The most instructive comparison is between Samaritaine and Galeries Lafayette. As department stores in Paris, and therefore subject to very high overheads, these two entities had the same enormous requirements in terms of daily visits, since only a fraction of visitors will buy anything. The neutral point is very high. Samaritaine reacted like a store, and closed down. Galeries Lafayette, under the impulsion of P Houzé, reacted like a brand: it took a lead over its competitor Printemps. In 2006, the owner of Printemps, the PPR group, preferred to sell it on to an Italian group.
Samaritaine’s mistake was not to have understood that faced with the many forms of competition in the city centre, but also in the suburbs, it was necessary to focus, to refocus, and to make a choice. It needed to give consumers a greater and more aspirational reason to visit Samaritaine first. Faced with Zara, H&M, C&A and its other competition on Paris’s Boulevard Haussmann, Galeries Lafayette centred itself on a meta value that became the guiding principle of all its daily decisions. Galeries Lafayette saw itself as a ‘temple of fashion’.
To achieve this, from 2000 onwards it pursued a systematic policy of not renewing contracts with all those brands that in its view were not sufficiently in line with its positioning. This was a brave decision in commercial terms: it is easy to imagine the nervousness of the salespeople and shareholders, facing a loss of turnover with no guarantee that this would ever be compensated.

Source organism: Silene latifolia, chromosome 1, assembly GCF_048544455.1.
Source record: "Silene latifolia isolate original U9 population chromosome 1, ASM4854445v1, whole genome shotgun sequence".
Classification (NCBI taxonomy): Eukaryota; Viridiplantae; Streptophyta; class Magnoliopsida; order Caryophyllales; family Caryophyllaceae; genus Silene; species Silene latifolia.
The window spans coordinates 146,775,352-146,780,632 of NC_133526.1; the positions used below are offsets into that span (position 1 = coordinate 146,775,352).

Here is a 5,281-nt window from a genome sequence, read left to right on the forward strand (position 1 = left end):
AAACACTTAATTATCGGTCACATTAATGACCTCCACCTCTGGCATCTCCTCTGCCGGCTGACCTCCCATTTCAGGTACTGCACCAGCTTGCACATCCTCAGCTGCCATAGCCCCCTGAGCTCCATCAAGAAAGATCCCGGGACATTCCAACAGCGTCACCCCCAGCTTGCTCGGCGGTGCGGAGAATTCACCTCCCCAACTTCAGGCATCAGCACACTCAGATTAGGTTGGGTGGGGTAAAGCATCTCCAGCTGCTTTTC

Whereas the now-defunct Samaritaine claimed, ‘You can find everything at Samaritaine’ – that is, refused to do the work of selecting its range under the auspices of a positioning, and continued to think only in terms of breadth and depth of range – Galeries Lafayette made known both internally and externally that you would no longer find everything at Galeries Lafayette: only fashion would exist there, whatever the department. Exit the toy and book department, and others, for the same reason. The new store Galeries Lafayette Décoration et Maison (Decoration and Home) is not a store like any other, either: it says ‘fashion’ on every floor, in every department.